Big Band Charts
These are original songs for which I have written big band charts. Most of the audio tracks are from the Sibelius software playback engine, so they are essentially MIDI tracks. As I make better recordings of live big band performance, I will replace them with real music.
There are no solos in the sequenced tracks, nor actual drum parts, but space has been left for the soloists.
About Big Band Arranging
I have played with a number of big bands over the years. in the Air Force from 61-63 I was with the 502nd Air Force Band in Biloxi, Mississippi. In Baltimore in the late sixties, I played (actually subbed) with a big band led by Hank Levy that acted as a rehearsal band for Don Ellis charts. Hank had us play them to audition before sending out to Don. I also have played with several Monterey area big bands: the Monterey Peninsula Jazz Orchestra, Todd Clickard’s Cliktrax Orchestra and the CSUMB and MPC big bands.
About the Arrangements
These arrangements are for full 16-piece band, with four trumpets, five saxes and four trombones or three bones and bass trombone, plus rhythm section – piano, bass drums and optional guitar. They have all been played by our local big band, but are not yet tight enough to record – as soon as possible, I will put up live examples.in the meanwhile, the MP3 reference files may contain large solo spaces, with just rhythm background – feel free to solo over these for practice. Also, the drum parts are completely unrealized – only a basic swing pattern, no solos or embellishment.
About the Songs
Big Greasy Elephant
In Baltimore one afternoon, Hank Levy (thank you, Brian McCarthy, for the refresher) brought in a song in 11/8, divided 4+4+3. This was a fun tune, but that night, on my B3 gig, I was playing our version of Jimmy Smith’s Walk on the Wild Side in 12/8, when I realized that an 11/8 based on 3+3+3+2 could cook fiercely, the ‘missing’ beat at the end serving to propel the rhythm into the next bar.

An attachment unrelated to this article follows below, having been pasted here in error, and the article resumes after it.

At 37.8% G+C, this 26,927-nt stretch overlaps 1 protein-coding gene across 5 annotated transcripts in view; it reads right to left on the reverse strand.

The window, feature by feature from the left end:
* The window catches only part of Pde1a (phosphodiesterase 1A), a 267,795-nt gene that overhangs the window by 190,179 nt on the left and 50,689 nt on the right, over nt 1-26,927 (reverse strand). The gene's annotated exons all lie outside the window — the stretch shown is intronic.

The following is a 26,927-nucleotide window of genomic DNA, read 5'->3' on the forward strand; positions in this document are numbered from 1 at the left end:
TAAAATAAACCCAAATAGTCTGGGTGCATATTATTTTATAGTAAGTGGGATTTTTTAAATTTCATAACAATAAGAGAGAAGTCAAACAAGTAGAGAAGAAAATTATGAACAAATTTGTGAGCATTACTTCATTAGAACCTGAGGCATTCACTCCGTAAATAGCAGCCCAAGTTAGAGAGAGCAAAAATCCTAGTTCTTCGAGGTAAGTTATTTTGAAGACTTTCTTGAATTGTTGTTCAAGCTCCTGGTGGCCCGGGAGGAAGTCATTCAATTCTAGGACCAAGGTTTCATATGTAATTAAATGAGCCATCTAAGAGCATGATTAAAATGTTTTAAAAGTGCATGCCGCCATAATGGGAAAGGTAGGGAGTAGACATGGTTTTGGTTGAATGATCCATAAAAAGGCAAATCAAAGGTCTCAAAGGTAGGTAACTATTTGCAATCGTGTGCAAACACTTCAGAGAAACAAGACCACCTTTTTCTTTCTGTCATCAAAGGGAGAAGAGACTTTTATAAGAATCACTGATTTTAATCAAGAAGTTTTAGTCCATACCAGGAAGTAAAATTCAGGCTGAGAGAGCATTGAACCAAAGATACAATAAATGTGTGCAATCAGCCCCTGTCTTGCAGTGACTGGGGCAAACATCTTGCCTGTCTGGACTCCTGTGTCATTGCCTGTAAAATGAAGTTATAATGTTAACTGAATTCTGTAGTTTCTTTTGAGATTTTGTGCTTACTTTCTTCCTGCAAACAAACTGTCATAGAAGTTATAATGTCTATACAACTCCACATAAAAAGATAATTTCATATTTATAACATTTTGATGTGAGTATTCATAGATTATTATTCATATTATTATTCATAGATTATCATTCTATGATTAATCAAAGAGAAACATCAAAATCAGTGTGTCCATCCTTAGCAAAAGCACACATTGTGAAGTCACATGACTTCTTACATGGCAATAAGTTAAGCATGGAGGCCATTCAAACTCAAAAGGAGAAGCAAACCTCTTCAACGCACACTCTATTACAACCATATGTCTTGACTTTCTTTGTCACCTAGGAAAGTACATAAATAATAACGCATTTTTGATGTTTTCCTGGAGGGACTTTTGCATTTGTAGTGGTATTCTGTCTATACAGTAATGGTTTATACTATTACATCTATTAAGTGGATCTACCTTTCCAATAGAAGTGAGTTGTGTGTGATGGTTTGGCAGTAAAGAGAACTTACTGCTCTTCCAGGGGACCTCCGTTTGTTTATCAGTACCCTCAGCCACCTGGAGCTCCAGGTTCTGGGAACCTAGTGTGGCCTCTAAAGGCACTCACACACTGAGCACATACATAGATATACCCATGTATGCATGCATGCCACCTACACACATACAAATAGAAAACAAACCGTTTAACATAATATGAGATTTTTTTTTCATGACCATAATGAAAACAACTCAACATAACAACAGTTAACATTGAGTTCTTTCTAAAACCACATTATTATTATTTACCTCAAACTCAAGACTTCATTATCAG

So I wrote a song to exemplify the groove, the entire melodic structure stays very close to the primary rhythm. At the time, the film Ocean’s Eleven was recent, with it’s theme song E-O-Eleven, so I named the piece Ye Old Eleven. Later, having moved to San Francisco (and in a nod to the Sexual Revolution of the Seventies)I renamed it Wham, Bam, Excuse me Sir! Still later, moving to Big Sur and playing with Zytron, a Mahavishnu-inspired band, and playing the piece primarily on Hammond organ, I renamed it Big Greasy Elephant.
This is a song i wrote upon learning of the passing of organist Jimmy Smith. Originally written as an organ quintet (B3, fluegelhorn, tenor, guitar and drums) I expanded the song to full big band just for the fun of it. I am especially happy with the sax section solis.
Kinder Gentler Groove-Sibelius
Kinder Gentler Groove-live band
When I moved to Monterey, I started playing with the Monterey Peninsula Jazz Orchestra. This inspired me to write a big band arrangement of Big Greasy Elephant. My handwriting (and music copying) is virtually illegible, so I used a Mac Plus to write the score. At the time, the software was very primitive, and the only printer available to me was an Applewriter dot-matrix printer. So even if the score were perfect (and it definitely wasn’t, being my first big band chart) the dot matrix printer made it difficult to read, and the 11/8 threw the entire band. After three attempts, I gave up, and wrote a song especially to ‘honor’ the event. In a nod to the then-president – and to the non-score that was responsible, I called it The Kinder Gentler Groove. It is very much a 1930’s-sounding tune, with a sort-of-Basie arrangement. I have changed the key several times to make it more comfortable for the players, the live arrangement is in a different key than the final version.
|For Jimmy – Big Band||Get It|
|Kinder, Gentler Groove Big Band||Get It|
|Big Greasy Elephant Big Band||Get It|